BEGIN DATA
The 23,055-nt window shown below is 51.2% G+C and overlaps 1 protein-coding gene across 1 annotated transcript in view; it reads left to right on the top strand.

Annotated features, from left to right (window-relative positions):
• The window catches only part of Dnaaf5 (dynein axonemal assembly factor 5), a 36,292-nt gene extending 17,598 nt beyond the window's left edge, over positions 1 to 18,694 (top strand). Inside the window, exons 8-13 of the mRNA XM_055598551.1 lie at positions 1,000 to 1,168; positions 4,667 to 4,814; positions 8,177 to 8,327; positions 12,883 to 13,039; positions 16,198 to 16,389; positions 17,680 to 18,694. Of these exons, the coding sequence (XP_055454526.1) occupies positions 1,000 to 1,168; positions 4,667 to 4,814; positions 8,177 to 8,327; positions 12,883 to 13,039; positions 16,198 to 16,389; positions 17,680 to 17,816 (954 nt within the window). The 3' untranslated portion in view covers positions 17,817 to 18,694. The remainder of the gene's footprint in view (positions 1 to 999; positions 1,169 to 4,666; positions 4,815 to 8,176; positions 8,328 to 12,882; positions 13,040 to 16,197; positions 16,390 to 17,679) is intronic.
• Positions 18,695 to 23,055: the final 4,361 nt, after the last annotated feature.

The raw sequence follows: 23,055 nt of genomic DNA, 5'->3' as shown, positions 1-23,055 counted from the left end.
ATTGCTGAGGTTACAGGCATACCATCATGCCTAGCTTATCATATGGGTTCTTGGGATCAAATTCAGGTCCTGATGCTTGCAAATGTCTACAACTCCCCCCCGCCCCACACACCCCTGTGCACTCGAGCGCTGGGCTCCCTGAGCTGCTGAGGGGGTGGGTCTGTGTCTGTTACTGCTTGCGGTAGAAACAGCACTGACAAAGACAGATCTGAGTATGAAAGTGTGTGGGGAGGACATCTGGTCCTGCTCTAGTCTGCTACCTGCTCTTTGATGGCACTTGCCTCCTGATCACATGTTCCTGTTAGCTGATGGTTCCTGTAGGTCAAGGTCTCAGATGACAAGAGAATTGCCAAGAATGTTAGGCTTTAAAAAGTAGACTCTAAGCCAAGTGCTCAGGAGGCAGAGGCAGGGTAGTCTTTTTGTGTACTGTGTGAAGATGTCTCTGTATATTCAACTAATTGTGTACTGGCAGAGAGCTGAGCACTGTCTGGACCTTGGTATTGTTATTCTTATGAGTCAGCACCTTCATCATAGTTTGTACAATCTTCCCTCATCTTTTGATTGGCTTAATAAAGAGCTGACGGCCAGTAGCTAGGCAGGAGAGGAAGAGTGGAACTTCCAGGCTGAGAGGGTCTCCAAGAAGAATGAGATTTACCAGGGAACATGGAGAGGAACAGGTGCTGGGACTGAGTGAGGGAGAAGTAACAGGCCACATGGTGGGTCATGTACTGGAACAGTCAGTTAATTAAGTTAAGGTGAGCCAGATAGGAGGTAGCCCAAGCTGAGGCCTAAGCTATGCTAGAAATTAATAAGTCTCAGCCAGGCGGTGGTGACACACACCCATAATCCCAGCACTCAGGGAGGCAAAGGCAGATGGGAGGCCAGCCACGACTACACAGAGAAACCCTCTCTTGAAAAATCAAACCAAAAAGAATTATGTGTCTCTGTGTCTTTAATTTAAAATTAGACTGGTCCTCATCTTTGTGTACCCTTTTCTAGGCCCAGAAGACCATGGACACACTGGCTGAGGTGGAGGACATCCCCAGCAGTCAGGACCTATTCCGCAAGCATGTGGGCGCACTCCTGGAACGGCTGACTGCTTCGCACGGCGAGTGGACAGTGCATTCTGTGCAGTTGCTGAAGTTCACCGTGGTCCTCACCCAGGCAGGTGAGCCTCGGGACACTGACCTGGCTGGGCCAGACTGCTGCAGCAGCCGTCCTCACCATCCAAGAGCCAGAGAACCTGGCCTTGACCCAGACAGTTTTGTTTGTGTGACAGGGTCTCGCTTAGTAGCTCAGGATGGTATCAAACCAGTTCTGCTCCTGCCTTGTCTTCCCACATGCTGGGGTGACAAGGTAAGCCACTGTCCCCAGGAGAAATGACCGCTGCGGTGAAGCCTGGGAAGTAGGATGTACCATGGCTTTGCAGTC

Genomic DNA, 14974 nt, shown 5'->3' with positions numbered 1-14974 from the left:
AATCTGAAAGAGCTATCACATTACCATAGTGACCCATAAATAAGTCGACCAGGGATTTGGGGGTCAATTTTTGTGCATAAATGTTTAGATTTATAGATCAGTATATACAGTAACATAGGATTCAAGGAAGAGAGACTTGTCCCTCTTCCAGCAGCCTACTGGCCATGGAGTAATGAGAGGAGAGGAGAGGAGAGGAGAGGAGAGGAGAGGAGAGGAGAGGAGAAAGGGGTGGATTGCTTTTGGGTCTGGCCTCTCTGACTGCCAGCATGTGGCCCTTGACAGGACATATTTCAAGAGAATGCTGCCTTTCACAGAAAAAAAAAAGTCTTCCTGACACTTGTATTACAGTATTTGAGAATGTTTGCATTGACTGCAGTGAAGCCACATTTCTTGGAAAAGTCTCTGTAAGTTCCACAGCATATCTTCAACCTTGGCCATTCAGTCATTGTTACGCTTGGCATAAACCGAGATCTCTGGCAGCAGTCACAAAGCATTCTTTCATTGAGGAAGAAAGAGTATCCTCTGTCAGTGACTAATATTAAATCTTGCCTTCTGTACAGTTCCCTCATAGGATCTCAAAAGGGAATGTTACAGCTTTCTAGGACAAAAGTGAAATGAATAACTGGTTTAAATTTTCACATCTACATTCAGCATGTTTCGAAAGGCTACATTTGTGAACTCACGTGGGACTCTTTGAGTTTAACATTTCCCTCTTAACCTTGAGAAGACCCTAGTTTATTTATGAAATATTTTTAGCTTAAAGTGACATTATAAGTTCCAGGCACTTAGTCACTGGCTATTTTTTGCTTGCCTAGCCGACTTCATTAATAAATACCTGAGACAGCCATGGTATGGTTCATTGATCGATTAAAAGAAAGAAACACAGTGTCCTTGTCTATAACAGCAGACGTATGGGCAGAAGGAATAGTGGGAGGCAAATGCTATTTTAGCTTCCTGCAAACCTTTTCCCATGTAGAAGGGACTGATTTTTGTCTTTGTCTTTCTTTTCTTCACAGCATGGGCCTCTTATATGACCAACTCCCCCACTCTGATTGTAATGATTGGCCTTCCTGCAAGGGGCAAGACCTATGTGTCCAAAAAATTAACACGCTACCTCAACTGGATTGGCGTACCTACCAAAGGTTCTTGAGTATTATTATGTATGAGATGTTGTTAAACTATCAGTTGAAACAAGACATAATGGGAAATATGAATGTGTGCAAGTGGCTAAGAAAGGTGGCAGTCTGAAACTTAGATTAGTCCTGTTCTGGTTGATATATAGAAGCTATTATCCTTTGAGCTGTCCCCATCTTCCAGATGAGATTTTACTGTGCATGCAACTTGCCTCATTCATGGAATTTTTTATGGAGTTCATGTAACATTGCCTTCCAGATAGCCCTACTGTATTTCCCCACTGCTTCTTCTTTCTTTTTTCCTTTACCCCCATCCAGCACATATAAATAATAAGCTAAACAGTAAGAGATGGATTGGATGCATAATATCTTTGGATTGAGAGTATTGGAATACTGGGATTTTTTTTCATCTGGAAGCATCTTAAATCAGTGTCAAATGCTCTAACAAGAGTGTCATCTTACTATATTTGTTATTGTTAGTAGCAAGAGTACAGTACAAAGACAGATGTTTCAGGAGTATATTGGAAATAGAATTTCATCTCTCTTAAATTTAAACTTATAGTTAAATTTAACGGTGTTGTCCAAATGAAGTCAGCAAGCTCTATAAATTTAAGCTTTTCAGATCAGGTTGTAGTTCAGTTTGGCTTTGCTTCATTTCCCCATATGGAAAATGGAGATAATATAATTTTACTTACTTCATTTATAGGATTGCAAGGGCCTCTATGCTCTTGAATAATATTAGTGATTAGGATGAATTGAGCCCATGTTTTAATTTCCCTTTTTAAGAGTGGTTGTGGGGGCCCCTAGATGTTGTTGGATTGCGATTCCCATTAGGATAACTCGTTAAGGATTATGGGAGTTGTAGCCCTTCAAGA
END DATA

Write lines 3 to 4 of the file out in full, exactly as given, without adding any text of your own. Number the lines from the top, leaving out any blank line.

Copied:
• The window catches only part of Dnaaf5 (dynein axonemal assembly factor 5), a 36,292-nt gene extending 17,598 nt beyond the window's left edge, over positions 1 to 18,694 (top strand). Inside the window, exons 8-13 of the mRNA XM_055598551.1 lie at positions 1,000 to 1,168; positions 4,667 to 4,814; positions 8,177 to 8,327; positions 12,883 to 13,039; positions 16,198 to 16,389; positions 17,680 to 18,694. Of these exons, the coding sequence (XP_055454526.1) occupies positions 1,000 to 1,168; positions 4,667 to 4,814; positions 8,177 to 8,327; positions 12,883 to 13,039; positions 16,198 to 16,389; positions 17,680 to 17,816 (954 nt within the window). The 3' untranslated portion in view covers positions 17,817 to 18,694. The remainder of the gene's footprint in view (positions 1 to 999; positions 1,169 to 4,666; positions 4,815 to 8,176; positions 8,328 to 12,882; positions 13,040 to 16,197; positions 16,390 to 17,679) is intronic.
• Positions 18,695 to 23,055: the final 4,361 nt, after the last annotated feature.